A new role for the Bcl-2 family proteins is emerging as regulators of mitochondrial energetics. For instance, during ischemia, when mitochondrial electron transport and mitochondrial ATP generation are inhibited because of lack of oxygen, the F1F0-ATPase runs in reverse and pumps protons out of the matrix while glycolytic ATP is consumed in an attempt to restore the mitochondrial membrane potential (73). Bcl-2 has been demonstrated to reduce the rate of ATP consumption during ischemia by inhibiting the F1F0-ATPase (42). Moreover, the BH3-only protein Bad has been reported to exist in a mitochondrial complex that includes glucokinase. Liver cells from Bad-knockout mice lack this complex and exhibit decreased mitochondrial respiration with glucose as a substrate, suggesting that Bad plays a role in regulating glucokinase activity (19). Adenine nucleotide transport across the mitochondrial membranes is an essential part of the process of mitochondrial energetics. The VDAC, together with adenine nucleotide translocator (ANT), transports ADP to the mitochondria and ATP to the cytosol, and the Bcl-2 family proteins have been reported to modulate activities of VDAC and ANT. Bcl-2 or Bcl-XL overexpression was found to maintain ATP-ADP exchange and mitochondrial respiration during growth factor deprivation (84), suggesting that Bcl-2 and Bcl-XL function to promote an open conformation of VDAC. In contrast, it was reported that Bcl-2 inhibited ANT activity and promoted VDAC closure, whereas Bax enhanced VDAC opening (4, 78). Another study reported that tBid induced VDAC closure, whereas Bax had no effect (72). Clearly, the function of the Bcl-2 proteins in ATP/ADP transport is controversial, and further studies are needed to define the role of the Bcl-2 proteins in mitochondrial energetics.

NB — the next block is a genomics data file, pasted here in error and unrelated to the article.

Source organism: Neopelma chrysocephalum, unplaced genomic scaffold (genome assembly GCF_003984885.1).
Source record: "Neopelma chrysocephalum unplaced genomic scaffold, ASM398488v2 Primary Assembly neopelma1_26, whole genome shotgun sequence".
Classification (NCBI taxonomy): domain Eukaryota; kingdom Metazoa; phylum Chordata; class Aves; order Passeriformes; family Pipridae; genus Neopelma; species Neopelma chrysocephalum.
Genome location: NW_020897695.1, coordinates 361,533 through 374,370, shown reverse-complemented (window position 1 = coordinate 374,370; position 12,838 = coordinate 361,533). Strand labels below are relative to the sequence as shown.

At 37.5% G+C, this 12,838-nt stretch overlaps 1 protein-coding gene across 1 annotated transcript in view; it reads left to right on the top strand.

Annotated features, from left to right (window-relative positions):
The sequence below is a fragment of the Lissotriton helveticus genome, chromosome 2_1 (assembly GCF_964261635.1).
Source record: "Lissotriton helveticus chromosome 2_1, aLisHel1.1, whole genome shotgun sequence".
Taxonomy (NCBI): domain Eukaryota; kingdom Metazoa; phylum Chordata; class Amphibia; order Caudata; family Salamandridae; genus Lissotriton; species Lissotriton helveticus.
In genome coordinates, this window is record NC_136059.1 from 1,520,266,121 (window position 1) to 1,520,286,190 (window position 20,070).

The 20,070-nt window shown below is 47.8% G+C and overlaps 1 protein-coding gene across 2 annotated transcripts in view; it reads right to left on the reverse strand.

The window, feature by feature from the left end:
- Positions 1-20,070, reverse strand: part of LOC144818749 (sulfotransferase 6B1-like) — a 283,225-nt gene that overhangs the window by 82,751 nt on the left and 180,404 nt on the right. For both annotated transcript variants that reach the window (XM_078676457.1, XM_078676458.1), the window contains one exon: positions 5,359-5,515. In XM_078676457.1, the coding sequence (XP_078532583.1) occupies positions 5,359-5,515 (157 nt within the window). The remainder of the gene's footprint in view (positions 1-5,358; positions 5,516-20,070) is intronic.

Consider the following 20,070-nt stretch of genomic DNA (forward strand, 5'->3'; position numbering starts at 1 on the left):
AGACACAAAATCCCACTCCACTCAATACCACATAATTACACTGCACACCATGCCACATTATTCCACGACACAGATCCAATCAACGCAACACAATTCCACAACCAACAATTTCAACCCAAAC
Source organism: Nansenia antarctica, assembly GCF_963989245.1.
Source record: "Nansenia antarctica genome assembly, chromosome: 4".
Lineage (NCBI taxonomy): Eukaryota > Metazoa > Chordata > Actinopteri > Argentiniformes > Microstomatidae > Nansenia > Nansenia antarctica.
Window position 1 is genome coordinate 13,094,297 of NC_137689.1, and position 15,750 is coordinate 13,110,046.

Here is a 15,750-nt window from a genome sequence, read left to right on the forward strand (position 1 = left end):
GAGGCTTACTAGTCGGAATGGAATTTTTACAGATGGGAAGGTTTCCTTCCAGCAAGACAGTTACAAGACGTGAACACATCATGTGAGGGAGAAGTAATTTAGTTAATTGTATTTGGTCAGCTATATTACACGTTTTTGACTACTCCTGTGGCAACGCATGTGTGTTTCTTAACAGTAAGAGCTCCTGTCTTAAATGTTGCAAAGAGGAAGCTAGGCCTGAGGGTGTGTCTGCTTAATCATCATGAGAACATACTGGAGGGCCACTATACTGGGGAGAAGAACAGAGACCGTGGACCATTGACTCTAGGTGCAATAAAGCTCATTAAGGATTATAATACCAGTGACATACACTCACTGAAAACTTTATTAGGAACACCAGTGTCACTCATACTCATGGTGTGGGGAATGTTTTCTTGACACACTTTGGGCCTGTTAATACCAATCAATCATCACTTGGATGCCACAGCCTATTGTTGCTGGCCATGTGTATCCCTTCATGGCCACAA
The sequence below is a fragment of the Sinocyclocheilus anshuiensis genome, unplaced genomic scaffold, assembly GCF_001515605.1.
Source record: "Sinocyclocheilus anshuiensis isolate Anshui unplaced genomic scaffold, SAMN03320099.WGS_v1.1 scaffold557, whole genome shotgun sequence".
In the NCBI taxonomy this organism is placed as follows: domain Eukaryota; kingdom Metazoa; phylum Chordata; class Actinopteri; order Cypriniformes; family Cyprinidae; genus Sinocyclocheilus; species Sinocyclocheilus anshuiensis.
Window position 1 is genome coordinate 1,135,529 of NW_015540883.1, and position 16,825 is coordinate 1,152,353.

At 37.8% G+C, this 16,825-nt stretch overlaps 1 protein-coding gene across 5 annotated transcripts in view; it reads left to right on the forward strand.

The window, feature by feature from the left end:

REGULATION OF APOPTOSIS
Exactly how the Bcl-2 family proteins regulate apoptosis is still unclear, but at least three different models of regulation have emerged from the literature. In the first model, the proapoptotic Bax and Bak are maintained in an inactive conformation through direct interactions with one or two different antiapoptotic Bcl-2 proteins. In response to an apoptotic stimulus, BH3-only proteins bind to and neutralize the antiapoptotic Bcl-2 proteins, thereby releasing Bax and Bak (Fig. 3A). Overexpression of Bcl-2 or Bcl-XL has been reported to prevent Bax translocation and activation (22, 85, 95), and Bak has been demonstrated to be sequestered by Bcl-XL and Mcl-1 in the mitochondria under normal conditions (92). In addition, it has been reported that certain BH3-only proteins display selective binding to specific antiapoptotic Bcl-2 family members. For instance, it has been reported that Bad interacts with Bcl-2 and Bcl-XL, but not with Mcl-1, whereas Noxa binds to Mcl-1, but not to Bcl-2 and Bcl-XL (9). This indicates that, depending on the death stimulus, activation of more than one BH3-only protein may be required to release a proapoptotic protein to initiate apoptosis, allowing for tight control over apoptosis. This has been demonstrated by Willis et al. (92), who found that release of Bak from Bcl-XL and Mcl-1 and its subsequent activation required overexpression of Bad and Noxa; Bad and Noxa were without effect when either was expressed alone. In contrast, overexpression of Puma, which has been reported to have equal high affinity for all antiapoptotic Bcl-2 proteins, was sufficient to induce Bak-mediated cell death.